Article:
These results in this kind of study setting are for our best knowledge novel. The findings of this study do not identify specific patterns to busy days in respect to adverse maternal outcomes that are defined as manual removal of placenta or OASIS, but both quiet and busy days seem to be associated with increased or decreased use of blood transfusion in different sized delivery units. Quiet days are also associated with decreased number of OASIS. Otherwise varying delivery volume is a poor indicator of maternal adverse outcomes. Quiet days may be beneficial in university teaching hospitals where adequate time for consultation and for experienced help may play a role in the prevention of blood loss requiring blood transfusion and OASIS.
The study of the busy day effect is a new way to assess quality indicators as maternal outcome measures in the field of maternity care. Results of this study can add understanding of a delivery unit´s capacity to work under stress and to help resource units adequately. More research is still needed to confirm these findings and if repeated, the results suggest that quality should be routinely assessed separately for busy days to make sure that the unit is able to respond to high patient volumes and maintain expected levels of care.
Availability of data and materials
The datasets generated and/or analysed during the current study are not publicly available due to the nature of the register study and guidance of the Finnish national data protection legislation, but statistical tables are available from the corresponding author on reasonable request.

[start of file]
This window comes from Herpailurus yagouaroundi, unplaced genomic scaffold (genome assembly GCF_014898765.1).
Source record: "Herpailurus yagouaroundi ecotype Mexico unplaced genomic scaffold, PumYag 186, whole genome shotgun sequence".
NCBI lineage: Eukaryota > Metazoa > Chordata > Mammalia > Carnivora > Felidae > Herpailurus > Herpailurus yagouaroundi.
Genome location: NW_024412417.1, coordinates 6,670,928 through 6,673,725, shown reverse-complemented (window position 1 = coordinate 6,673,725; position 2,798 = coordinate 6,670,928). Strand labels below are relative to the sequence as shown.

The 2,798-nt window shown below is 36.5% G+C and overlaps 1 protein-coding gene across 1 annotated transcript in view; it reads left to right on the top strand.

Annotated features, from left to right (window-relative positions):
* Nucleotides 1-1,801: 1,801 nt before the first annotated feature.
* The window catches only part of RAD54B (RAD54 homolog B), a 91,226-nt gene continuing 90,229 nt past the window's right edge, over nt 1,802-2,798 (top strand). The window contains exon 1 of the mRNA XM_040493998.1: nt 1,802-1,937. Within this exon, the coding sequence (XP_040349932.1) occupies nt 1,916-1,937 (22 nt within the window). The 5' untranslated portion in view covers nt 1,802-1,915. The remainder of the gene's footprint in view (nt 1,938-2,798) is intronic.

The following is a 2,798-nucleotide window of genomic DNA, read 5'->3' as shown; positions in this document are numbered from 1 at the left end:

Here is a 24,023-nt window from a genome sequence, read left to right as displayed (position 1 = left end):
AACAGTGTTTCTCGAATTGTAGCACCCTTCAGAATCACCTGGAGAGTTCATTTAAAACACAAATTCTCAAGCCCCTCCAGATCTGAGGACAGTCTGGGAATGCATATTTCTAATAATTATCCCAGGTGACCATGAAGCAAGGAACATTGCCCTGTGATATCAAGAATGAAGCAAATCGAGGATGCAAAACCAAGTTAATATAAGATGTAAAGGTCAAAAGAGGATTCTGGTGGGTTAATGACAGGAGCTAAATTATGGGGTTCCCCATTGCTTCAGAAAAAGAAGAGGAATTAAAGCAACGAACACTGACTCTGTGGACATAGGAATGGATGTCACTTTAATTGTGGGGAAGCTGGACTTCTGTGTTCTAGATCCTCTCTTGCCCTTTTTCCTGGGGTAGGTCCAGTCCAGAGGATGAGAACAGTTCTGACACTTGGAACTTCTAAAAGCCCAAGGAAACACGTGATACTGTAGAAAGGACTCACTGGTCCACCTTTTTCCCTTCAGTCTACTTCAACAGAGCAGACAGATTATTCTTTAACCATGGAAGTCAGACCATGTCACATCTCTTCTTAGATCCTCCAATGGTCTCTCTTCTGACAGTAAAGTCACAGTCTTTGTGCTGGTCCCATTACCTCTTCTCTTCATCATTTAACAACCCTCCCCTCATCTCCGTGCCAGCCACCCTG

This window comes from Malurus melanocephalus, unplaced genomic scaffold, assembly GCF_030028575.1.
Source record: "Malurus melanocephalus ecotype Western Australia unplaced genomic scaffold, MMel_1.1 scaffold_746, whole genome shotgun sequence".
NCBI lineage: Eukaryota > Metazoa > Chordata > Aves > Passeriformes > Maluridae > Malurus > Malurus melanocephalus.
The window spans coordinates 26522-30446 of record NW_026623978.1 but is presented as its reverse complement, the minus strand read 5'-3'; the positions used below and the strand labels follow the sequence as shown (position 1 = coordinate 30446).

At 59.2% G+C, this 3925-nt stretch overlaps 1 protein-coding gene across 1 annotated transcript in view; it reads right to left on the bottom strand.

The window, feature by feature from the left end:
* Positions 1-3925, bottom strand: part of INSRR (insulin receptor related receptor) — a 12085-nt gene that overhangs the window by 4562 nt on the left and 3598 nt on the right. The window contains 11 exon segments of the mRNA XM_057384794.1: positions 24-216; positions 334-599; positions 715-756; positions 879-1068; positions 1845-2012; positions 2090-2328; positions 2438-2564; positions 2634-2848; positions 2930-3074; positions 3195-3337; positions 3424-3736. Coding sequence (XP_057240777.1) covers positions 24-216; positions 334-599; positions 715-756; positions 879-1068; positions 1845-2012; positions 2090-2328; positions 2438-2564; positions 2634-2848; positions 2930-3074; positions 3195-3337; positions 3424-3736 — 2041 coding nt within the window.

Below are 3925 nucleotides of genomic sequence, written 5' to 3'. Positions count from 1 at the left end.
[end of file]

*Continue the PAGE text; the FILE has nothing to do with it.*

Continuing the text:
Medical Birth Register
Manual Removal of Placenta
Obstetric Anal Sphincter Injuries
Post Partum Haemorrhage
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This study was supported by The Finnish Cultural Foundation and HUS Helsinki University Hospital´s EVO Grant. We thank the Finnish Institute of Health and Welfare (THL) for approval of the use of Medical Birth Register (MBR) data.
Finnish Cultural Foundation and HUS Helsinki University Hospital (HUS) -EVO Grant (THY Y1017N0183) provided financial support to the corresponding author to conduct this study. Funders did not have any role in the study process, including all analysis, results and reporting.
Ethics approval and consent to participate
The Finnish national data protection legislation guided the collection and use of the data owned by Finnish Institute of Health and Welfare (THL). All the data was anonymized by the register keeper, and patients or public were not involved in this study. For these reasons ethics approval was not required.
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Vilkko, R., Räisänen, S., Gissler, M. et al. Busy day effect on intrapartum adverse maternal outcomes – a population‐based study of 601 247 singleton deliveries. BMC Pregnancy Childbirth 21, 66 (2021). https://doi.org/10.1186/s12884-021-03552-8
- Adverse maternal outcome
- Blood transfusion
- Busy day effect
- Daily delivery volume
- Hospital size
- Medical birth register